Being somewhat difficult to use efficiently they were

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being somewhat difficult to use efficiently, they were still much more precise than any beaker or graduated cylinder. If students were not precise when collecting the solutions, they would have ended up with inaccurate data. Each volumetric pipette was also designated towards one specific solution, as cross contamination would have also resulted in faulty data. This showed how important precision was to the experiment, as even having dry pipettes make contact with another solution would have greatly skewed results and data. As for accuracy, there were no set KIN values or absorption constants to reference back to, thus the only way to determine how accurate a value was, is to wait until the results are marked. However, comparing the relationshipbetween a solution’s absorption and concentration should provide an idea of how accurate one’s values were, as the relationship should be as close to linear as possible.One error that could have occurred is cross contamination with the lab equipment. Cross contamination with stock solutions would have been reported to the TA immediately, to ensure other students do not end up with faulty data, however, contaminations that arose while mixing solutions would have resulted in faulty data at the hands of the student. In this experiment, a few contamination cases actually occurred with the stock solutions during the experiment. The absorption spectrum for solution B3 was also not recorded due to carelessness. As a result, data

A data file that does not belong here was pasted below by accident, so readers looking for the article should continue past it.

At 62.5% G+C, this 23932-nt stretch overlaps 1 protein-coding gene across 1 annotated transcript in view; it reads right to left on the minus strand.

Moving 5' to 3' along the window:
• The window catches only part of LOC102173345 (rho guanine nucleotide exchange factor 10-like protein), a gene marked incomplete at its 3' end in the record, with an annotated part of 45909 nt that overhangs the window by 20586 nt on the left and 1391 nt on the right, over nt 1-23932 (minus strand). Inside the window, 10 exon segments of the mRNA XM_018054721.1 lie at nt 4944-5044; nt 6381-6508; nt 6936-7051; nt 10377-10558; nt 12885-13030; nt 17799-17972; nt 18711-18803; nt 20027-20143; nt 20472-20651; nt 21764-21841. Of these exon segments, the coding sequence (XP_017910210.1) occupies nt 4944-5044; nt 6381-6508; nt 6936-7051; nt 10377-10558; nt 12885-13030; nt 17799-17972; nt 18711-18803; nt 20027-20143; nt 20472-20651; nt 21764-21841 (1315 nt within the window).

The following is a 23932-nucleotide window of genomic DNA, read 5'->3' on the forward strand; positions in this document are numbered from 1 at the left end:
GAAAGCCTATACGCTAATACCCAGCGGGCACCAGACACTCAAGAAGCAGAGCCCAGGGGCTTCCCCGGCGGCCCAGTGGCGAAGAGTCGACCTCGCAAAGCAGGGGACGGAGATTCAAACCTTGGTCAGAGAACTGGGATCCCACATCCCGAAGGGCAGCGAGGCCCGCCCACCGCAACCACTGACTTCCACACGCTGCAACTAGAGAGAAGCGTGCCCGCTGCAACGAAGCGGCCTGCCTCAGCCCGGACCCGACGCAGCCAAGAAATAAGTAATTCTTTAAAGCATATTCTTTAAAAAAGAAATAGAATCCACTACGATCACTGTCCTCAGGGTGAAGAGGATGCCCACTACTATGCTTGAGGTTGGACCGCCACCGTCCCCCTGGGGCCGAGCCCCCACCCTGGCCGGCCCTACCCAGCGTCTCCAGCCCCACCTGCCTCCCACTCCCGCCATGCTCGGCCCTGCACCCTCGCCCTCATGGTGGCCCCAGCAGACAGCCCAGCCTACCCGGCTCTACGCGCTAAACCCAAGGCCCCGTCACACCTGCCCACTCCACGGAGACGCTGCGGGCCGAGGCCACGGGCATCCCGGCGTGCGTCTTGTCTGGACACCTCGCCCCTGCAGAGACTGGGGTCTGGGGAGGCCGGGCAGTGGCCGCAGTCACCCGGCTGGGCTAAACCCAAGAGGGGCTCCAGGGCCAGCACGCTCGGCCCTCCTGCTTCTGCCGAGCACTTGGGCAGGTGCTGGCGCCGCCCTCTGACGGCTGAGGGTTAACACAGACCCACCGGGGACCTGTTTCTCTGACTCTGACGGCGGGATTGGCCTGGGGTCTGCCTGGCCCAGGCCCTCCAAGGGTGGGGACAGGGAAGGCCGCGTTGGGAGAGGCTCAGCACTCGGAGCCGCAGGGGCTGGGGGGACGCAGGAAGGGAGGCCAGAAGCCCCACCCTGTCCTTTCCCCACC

had to be borrowed from another student, Shu Jie Li, to perform the necessary calculations. All errors were completely preventable if more attention was directed towards the experiment.
Discuss whether the Beer-Lambert Law is an accurate representation of experimental data? In what scenarios would the Beer-Lambert Law fail to provide accurate data and is there a way to correct for this?The Beer-Lambert Law describes the relationship between, the absorbance of light in a solution and its concentration. Generally, the law provides an accurate representation of experimental data, given two assumptions; the solution’s absorbance is directly proportional to its concentration and the length the light travels.[2]If these two conditions are not met, certain situations arise that cause deviations in achieving accurate data. One situation that causes inaccurate data is if the solution is of too high or low concentration.[2][3]This causes the molecules in the solution to behave in a way that interferes with the absorption, as the amount of light absorbed is dependent on the molecules it can interact with.[2][3]One way to resolve this issue is to either increase or decrease the concentration of the solution accordingly, or to use the modified version of the Beer-Lambert Law formula: A=εlc(η2+ 2)2.[3]Inaccurate data can also

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